Elder Law Planning
New York State Partnership for Long-term Care

By George Mandel

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SEPTEMBER 2005 - As baby boomers’ life expectancies have lengthened, it has become apparent that an increasing percentage of those over age 65 will require long-term care, whether at home, in an assisted-living facility, nursing home, or in a similar arrangement.

The Costs of Long-term Care

A Metropolitan Life Insurance Company survey issued in September 2004 noted that average daily nursing home costs for semiprivate accommodations in New York State range from $228 in rural areas to $301 in the New York City metropolitan area. Similar outlays for private accommodations range from $232 to $312. Costs for private daily care range from $275 to $440. Costs for home health aides vary. In Syracuse, the average hourly rate is $20, ranging from $16 to $40. In New York City, the average hourly rate is $15, ranging from $13 to $20. The possible impact of these expenditures has resulted in many individuals in their 40s, 50s, and 60s realizing that their retirement planning should include long-term care insurance (LTCI).

For individuals or families with assets in excess of $1 million (excluding the value of their residences), long-term care costs might be resolved by purchasing a LTCI policy, by paying for these costs out of current income, or by a partial divestment of assets. For the less affluent, the possibility that long-term care costs will greatly and directly affect their lives is more immediate. Many individuals and families cannot afford the financial impact. Insurance is a way to protect against the financial impact of a catastrophic event, in this case a catastrophic injury or long-term disability.

Individuals and families in the lower strata of income and assets are compelled to apply for Medicaid in order to pay for medical expenses, including long-term care. The Medicaid burden on the federal government and the states has been enormous. In adopting the current budget, Congress considered cutting Medicaid funding. The states have been obliged to fund their programs from their own resources to supplement federal funding.

Medicaid long-term expenditures for the elderly in New York are projected to exceed $10.5 billion by 2010. In 2002, total long-term care expenditures were more than $14 billion, of which 40%, approximately $5.6 billion, could be allocated for long-term care.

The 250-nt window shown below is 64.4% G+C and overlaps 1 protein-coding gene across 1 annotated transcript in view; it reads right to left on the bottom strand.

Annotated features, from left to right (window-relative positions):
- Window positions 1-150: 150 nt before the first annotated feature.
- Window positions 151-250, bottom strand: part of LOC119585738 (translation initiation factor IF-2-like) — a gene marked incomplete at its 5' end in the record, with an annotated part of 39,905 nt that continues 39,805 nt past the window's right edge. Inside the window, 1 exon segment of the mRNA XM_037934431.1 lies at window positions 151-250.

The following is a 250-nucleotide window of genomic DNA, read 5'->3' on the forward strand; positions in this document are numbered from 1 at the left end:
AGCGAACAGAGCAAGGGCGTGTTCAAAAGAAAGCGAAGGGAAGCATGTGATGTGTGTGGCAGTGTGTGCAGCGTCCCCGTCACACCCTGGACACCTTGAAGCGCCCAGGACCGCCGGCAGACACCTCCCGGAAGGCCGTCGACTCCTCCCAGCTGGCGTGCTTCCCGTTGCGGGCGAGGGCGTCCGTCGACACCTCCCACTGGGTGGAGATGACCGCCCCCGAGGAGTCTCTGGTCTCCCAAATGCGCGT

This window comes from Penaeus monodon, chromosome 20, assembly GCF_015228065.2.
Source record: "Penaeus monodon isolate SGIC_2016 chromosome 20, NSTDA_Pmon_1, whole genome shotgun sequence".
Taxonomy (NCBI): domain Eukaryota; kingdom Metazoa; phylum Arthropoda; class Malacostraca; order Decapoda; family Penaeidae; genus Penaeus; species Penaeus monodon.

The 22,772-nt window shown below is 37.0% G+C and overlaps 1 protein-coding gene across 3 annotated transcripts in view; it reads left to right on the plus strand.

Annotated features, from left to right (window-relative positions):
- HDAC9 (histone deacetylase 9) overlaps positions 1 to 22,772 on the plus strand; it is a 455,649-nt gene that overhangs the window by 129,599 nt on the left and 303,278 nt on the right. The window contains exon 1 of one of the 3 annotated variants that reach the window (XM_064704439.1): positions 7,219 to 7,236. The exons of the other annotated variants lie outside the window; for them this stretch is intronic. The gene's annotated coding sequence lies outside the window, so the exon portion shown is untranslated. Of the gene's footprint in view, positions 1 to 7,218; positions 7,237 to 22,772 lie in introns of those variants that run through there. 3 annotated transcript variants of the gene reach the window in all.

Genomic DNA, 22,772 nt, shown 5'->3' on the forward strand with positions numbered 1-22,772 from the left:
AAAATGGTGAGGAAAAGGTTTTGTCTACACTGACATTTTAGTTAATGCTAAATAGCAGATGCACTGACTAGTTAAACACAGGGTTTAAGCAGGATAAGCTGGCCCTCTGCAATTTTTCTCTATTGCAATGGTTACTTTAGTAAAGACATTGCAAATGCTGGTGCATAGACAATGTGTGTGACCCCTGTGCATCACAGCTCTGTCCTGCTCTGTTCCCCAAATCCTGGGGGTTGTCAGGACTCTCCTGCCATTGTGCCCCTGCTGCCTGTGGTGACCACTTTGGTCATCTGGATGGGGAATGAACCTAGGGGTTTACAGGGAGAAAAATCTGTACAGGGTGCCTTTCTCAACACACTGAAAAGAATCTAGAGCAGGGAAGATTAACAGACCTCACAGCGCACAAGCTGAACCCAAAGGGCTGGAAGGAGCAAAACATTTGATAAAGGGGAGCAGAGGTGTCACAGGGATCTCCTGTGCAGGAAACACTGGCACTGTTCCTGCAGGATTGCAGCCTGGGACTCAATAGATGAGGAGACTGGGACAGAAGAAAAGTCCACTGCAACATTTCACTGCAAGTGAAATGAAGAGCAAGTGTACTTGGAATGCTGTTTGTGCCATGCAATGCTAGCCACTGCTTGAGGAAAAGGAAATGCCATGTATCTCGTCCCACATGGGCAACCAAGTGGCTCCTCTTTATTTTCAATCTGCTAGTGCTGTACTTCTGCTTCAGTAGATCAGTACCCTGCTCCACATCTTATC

The New York State Partnership for Long Term Care was established by the state legislature in September 1997 in an attempt to manage the increasing cost of the state’s share of Medicaid. The Partnership consisted of an LTCI policy that by its terms obligated the state to consider the policy benefits as full or partial payment for long-term care and for the protection of the insured’s assets. The use of an insurance policy was promoted by a study conducted with funds from the Robert Wood Johnson Foundation of New Brunswick, N.J., and recognized by Congress. Its provisions are incorporated for Medicaid coverage, and it is designated as Medicaid Extended Coverage (MEC). In addition to New York, Connecticut, California, and Indiana hastened to apply before Congress closed the program.

The Partnership policy for New York protects 100% of the insured’s (and spouse’s) assets, whereas the other three states’ programs protect only the amount of assets covered by the policy. For example, the program, which provides for a $180-per-day benefit (the 2005 minimum) with coverage for a minimum three-year period, will protect 100% of a New York participant’s assets. In the other states’ programs, only $197,100 (1,095 days) of assets would be protected.

A number of qualifying tests must be met for Medicaid, one of which (for 2005) is that the applicant cannot have combined assets in excess of $4,000 for an individual, or $5,850 for a couple, plus $1,500 in a burial fund and life insurance. (All Medicaid amounts mentioned in this and following paragraphs are indexed annually for 5% compound inflation.) The value of the principal residence of the applicant is exempt from the computation. Monthly income is limited to a maximum of $687 for an individual or $975 for a couple.

There is also a limit for transfers of property in the period during which the applicant makes the application. Medicaid is permitted to “look back” for transfers of ordinary assets during the 36-month period prior to application. If transfers were made to a trust, the look-back period is 60 months. Ineligible transfers during the look-back period will delay Medicaid eligibility.

The penalty period for transfer of assets is based on a “home rate” for each county. The formula for the delay in eligibility for qualifying for Medicaid is:

Delay (in Months) = Amount of the Transfer/County Rate

In addition, there is a community spouse resource allowance (CSRA) test. The assets of the community spouse (the live-at-home spouse) are considered in the application, with an exception for that spouse’s own retirement assets. The at-home spouse is entitled to retain the greater of $74,820 (2005) or 50% of the couple’s countable resources, up to a maximum of $95,100 (2005).

Another test is a monthly maintenance needs allowance (MMNA), under which the at-home spouse’s income cannot exceed $2,378 (2005). The Department of Social Services can claim 25% of the excess to complete the required formula.

If the Medicaid applicant has acquired a New York State Partnership Insurance Policy, the asset test is waived but the income tests are not. Therefore, the applicant’s income in excess of the cost of care must be used for that purpose, and the applicant would not quality for MEC.

In considering the Medicaid application, a qualified attorney should be consulted, preferably one who is a member of the National Academy of Elder Law Attorneys, Inc. (NAELA), and accredited as a Certified Elder Law Attorney (CELA).

Individuals complying with the act’s provisions for acquiring an LTCI policy will qualify for MEC regardless of the value of their assets and regardless of the type or amount of resources they have. However, all income rules in effect at the time of application will apply in determining MEC eligibility.

The acquisition of the policy will exempt the insured from the transfer of resources penalty regulations, as stated previously.